The structure of Rhodothermus marinus Cel12A, a highly thermostable family 12 endoglucanase, at 1.8 Å resolution

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Cellulose is one of the most abundant polysaccharides in nature and microorganisms have developed a comprehensive system for enzymatic breakdown of this ubiquitous carbon source, a subject of much interest in the biotechnology industry. Rhodothermus marinus produces a hyperthermostable cellulase, with a temperature optimum of more than 90 °C, the structure of which is presented here to 1.8 Å resolution. The enzyme has been classified into glycoside hydrolase family 12; this is the first structure of a thermophilic member of this family to have been solved. The β-jelly roll fold observed has identical topology to those of the two mesophilic members of the family whose structures have been elucidated previously. A Hepes buffer molecule bound in the active site may have triggered a conformational change to an active configuration as the two catalytic residues Glu124 and Glu207, together with dependent residues, are observed in a conformation similar to that seen in the structure of Streptomyces lividans CelB2 complexed with an inhibitor. The structural similarity between this cellulase and the mesophilic enzymes serves to highlight features that may be responsible for its thermostability, chiefly an increase in ion pair number and the considerable stabilisation of a mobile region seen in S. lividans CelB2. Additional aromatic residues in the active site region may also contribute to the difference in thermophilicity.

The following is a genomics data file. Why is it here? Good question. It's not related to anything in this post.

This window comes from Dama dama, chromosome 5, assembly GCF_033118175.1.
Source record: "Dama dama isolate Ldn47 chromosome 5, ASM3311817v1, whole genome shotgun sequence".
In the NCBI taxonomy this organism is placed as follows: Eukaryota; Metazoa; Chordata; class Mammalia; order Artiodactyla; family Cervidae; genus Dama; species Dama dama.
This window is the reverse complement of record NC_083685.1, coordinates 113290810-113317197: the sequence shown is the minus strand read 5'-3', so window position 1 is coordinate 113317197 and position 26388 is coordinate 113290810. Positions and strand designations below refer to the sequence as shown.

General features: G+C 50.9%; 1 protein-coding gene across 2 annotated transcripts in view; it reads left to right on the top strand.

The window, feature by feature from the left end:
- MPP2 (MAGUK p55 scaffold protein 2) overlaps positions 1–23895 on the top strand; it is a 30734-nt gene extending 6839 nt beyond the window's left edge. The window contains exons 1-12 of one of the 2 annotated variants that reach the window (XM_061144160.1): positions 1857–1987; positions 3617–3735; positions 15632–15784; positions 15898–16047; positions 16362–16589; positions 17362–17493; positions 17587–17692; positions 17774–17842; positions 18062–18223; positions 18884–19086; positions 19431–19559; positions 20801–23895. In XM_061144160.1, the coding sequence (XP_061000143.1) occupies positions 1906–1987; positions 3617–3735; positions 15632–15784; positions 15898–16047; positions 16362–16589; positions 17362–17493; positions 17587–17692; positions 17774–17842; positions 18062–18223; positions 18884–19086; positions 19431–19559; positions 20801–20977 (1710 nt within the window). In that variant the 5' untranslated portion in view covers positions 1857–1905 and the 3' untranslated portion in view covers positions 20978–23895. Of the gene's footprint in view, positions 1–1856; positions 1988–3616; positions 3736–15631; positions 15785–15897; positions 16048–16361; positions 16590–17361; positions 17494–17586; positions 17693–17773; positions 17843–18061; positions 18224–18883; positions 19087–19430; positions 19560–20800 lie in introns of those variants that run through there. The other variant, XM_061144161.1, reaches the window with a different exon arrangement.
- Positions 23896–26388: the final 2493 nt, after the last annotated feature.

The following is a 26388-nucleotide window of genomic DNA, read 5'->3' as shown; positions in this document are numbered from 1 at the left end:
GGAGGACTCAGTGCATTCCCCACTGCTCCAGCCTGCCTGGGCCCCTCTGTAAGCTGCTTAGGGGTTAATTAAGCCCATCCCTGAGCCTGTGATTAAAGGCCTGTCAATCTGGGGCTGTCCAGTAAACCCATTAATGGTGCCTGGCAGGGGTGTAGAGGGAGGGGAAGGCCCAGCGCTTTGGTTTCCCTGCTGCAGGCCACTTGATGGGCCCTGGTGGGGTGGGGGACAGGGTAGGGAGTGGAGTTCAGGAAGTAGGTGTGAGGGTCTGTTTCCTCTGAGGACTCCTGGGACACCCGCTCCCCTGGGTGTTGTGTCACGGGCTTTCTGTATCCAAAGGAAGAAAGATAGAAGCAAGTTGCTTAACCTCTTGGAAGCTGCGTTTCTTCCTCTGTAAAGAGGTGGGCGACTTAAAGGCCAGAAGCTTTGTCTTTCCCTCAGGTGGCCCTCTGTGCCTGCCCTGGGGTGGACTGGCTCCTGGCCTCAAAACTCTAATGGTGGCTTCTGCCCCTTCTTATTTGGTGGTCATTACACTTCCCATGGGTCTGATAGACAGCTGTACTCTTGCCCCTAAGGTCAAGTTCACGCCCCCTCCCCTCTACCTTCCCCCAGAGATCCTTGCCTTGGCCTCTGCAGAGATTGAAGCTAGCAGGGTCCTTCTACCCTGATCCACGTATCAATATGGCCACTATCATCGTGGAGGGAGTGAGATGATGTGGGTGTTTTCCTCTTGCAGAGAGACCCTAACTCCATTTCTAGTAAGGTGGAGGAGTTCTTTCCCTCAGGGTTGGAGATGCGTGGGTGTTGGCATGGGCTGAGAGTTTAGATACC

Research areas and keywords

Subject classification (UKÄ) – MANDATORY

  • Industrial Biotechnology


  • endoglucanase, Rhodothermus marinus, cellulase, protein structure, thermostability
Original languageEnglish
Pages (from-to)883-897
JournalJournal of Molecular Biology
Issue number4
Publication statusPublished - 2002
Publication categoryResearch